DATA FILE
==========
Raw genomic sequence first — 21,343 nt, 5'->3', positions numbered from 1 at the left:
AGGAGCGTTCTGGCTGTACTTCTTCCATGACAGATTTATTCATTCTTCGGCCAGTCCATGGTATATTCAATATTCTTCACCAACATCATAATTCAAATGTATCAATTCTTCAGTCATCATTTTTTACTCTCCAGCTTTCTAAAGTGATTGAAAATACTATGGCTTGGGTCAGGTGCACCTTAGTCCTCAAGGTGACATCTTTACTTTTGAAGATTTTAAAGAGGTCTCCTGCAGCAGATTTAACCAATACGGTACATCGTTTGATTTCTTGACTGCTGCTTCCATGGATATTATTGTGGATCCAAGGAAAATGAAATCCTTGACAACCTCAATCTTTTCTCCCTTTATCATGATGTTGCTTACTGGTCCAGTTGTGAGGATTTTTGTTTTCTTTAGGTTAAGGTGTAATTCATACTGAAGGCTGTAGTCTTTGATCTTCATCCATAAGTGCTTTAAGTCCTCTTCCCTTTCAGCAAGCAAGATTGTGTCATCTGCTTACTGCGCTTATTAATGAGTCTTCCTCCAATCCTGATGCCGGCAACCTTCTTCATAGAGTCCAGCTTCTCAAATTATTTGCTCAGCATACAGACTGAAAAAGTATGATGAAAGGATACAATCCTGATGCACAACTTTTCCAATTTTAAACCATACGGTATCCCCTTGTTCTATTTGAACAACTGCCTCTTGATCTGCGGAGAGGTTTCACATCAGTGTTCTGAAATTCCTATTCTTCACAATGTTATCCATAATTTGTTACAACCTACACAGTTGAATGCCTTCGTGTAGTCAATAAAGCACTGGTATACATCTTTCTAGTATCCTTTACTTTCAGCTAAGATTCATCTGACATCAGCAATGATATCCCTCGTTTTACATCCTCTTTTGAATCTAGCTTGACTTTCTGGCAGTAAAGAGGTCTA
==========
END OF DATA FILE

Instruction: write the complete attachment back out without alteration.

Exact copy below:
Raw genomic sequence first — 21,343 nt, 5'->3', positions numbered from 1 at the left:
AGGAGCGTTCTGGCTGTACTTCTTCCATGACAGATTTATTCATTCTTCGGCCAGTCCATGGTATATTCAATATTCTTCACCAACATCATAATTCAAATGTATCAATTCTTCAGTCATCATTTTTTACTCTCCAGCTTTCTAAAGTGATTGAAAATACTATGGCTTGGGTCAGGTGCACCTTAGTCCTCAAGGTGACATCTTTACTTTTGAAGATTTTAAAGAGGTCTCCTGCAGCAGATTTAACCAATACGGTACATCGTTTGATTTCTTGACTGCTGCTTCCATGGATATTATTGTGGATCCAAGGAAAATGAAATCCTTGACAACCTCAATCTTTTCTCCCTTTATCATGATGTTGCTTACTGGTCCAGTTGTGAGGATTTTTGTTTTCTTTAGGTTAAGGTGTAATTCATACTGAAGGCTGTAGTCTTTGATCTTCATCCATAAGTGCTTTAAGTCCTCTTCCCTTTCAGCAAGCAAGATTGTGTCATCTGCTTACTGCGCTTATTAATGAGTCTTCCTCCAATCCTGATGCCGGCAACCTTCTTCATAGAGTCCAGCTTCTCAAATTATTTGCTCAGCATACAGACTGAAAAAGTATGATGAAAGGATACAATCCTGATGCACAACTTTTCCAATTTTAAACCATACGGTATCCCCTTGTTCTATTTGAACAACTGCCTCTTGATCTGCGGAGAGGTTTCACATCAGTGTTCTGAAATTCCTATTCTTCACAATGTTATCCATAATTTGTTACAACCTACACAGTTGAATGCCTTCGTGTAGTCAATAAAGCACTGGTATACATCTTTCTAGTATCCTTTACTTTCAGCTAAGATTCATCTGACATCAGCAATGATATCCCTCGTTTTACATCCTCTTTTGAATCTAGCTTGACTTTCTGGCAGTAAAGAGGTCTA